Patti is playing the happy fiancé role in this letter, laughing about future children, parental approval, and other typical markers of a newly engaged couple. You might have noticed that they were glad to have formal approval from Maurice's parents and Putsch (Ella)- but no mention of August in that part. I don't think it is a purposeful omission to make a point- it's just part of their natural thinking.

It seems that Opa made fun of Patti's shaped eye-brows and lipstick (read: things that make her look like a grown up woman). Patti pretty much tells him to get over it.

Patti plans to go to Paris, take her exams and get married. She mentions traveling to the USA (it seems Opa suggested it) and how she's not sure she could go and stay there long- Maurice wants to stay near his parents. I thought it was interesting that she wrote "if by winter the war is still going on..." I wonder if this was just hopeful thinking and she knew it would likely be longer, or if she really thought it might only last that long? The way Patti talks about America, it's as if she'd planned on going at some point.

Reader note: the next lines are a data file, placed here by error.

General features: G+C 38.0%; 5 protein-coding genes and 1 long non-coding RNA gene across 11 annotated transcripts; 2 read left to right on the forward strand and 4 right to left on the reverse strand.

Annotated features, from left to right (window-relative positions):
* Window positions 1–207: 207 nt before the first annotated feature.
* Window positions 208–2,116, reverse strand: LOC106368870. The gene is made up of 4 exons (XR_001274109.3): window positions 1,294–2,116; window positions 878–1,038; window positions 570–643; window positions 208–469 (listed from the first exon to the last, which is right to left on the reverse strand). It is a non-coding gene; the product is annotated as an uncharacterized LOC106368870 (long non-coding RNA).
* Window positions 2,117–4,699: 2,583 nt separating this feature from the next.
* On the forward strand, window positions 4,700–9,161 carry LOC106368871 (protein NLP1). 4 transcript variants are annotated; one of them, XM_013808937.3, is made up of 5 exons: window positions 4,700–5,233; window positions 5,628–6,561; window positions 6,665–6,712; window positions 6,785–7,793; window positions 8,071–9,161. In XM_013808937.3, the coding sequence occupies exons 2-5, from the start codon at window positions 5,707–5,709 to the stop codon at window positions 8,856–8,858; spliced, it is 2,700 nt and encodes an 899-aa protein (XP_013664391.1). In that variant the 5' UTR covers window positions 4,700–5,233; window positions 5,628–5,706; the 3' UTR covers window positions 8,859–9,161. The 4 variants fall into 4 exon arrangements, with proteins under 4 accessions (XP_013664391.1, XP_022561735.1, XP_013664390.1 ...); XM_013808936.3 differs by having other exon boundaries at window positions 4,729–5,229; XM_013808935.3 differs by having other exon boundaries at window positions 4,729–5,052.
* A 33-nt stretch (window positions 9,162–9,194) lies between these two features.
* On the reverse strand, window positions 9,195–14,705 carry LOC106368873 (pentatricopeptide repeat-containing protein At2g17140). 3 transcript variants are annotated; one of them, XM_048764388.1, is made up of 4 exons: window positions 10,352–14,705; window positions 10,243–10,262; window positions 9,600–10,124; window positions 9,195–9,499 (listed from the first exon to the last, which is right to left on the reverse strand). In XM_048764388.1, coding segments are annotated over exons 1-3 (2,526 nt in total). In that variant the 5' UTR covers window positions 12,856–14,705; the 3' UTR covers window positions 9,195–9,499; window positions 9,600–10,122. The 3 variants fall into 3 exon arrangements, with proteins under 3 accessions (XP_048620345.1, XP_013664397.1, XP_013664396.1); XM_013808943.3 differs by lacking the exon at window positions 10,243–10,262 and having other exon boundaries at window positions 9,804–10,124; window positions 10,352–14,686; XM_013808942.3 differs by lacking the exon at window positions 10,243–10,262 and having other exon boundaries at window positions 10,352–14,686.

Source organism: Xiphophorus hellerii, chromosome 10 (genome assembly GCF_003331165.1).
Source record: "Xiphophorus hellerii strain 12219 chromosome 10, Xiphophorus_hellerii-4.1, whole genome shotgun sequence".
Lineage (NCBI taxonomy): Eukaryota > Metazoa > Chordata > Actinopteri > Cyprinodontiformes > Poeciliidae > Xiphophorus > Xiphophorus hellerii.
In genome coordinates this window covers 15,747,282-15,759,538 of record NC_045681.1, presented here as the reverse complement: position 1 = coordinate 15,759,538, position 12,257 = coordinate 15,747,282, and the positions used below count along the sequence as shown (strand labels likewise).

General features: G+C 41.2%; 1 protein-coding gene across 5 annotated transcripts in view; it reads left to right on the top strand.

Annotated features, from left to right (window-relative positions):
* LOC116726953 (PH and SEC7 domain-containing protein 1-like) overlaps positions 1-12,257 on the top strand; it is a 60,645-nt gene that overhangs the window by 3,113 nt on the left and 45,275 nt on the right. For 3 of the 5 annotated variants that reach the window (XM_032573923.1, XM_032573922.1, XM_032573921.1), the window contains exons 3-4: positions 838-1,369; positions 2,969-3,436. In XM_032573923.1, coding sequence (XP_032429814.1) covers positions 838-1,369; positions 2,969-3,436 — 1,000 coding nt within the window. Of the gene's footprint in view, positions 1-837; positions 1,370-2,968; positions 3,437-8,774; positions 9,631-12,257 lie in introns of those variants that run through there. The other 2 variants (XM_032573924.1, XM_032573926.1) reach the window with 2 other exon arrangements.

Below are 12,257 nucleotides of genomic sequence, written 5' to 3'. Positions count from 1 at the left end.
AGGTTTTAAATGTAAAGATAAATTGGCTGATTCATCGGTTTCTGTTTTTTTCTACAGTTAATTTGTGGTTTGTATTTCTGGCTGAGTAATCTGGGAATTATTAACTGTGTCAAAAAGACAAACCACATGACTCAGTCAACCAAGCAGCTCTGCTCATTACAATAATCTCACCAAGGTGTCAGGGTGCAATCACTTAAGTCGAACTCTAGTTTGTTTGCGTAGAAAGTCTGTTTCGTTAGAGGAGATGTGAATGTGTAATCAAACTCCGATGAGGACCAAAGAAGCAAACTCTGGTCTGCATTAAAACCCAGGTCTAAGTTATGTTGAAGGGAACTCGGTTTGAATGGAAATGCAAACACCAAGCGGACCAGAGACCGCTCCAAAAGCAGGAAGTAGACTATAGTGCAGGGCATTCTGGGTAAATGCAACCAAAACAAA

This letter is so odd to me- it's almost like a denial letter. She completely ignores the war (except to mention it in passing like this small inconvenience that will last a couple semesters). She talks about going to America like it's easy to do. I know Patti has been careful not to obsess or worry in her letters (so as not to cause worry to the recipients) but this one seems almost too chirpy and happy. Does that make me cynical? I don't know- but I almost feel like she is more nervous and worried about life because she is so chirpy and silly in this letter. It almost feels fake. And Patti does not strike me as a fake person- maybe that's why it feels so off.

I couldn't help but start singing that stupidly catchy song "Everything is Awesome!" It's like Patti is singing that to herself to drown out all the scary parts.

Maurice writes a few lines in French that are kind of awkward- but what do you expect? At least he's writing.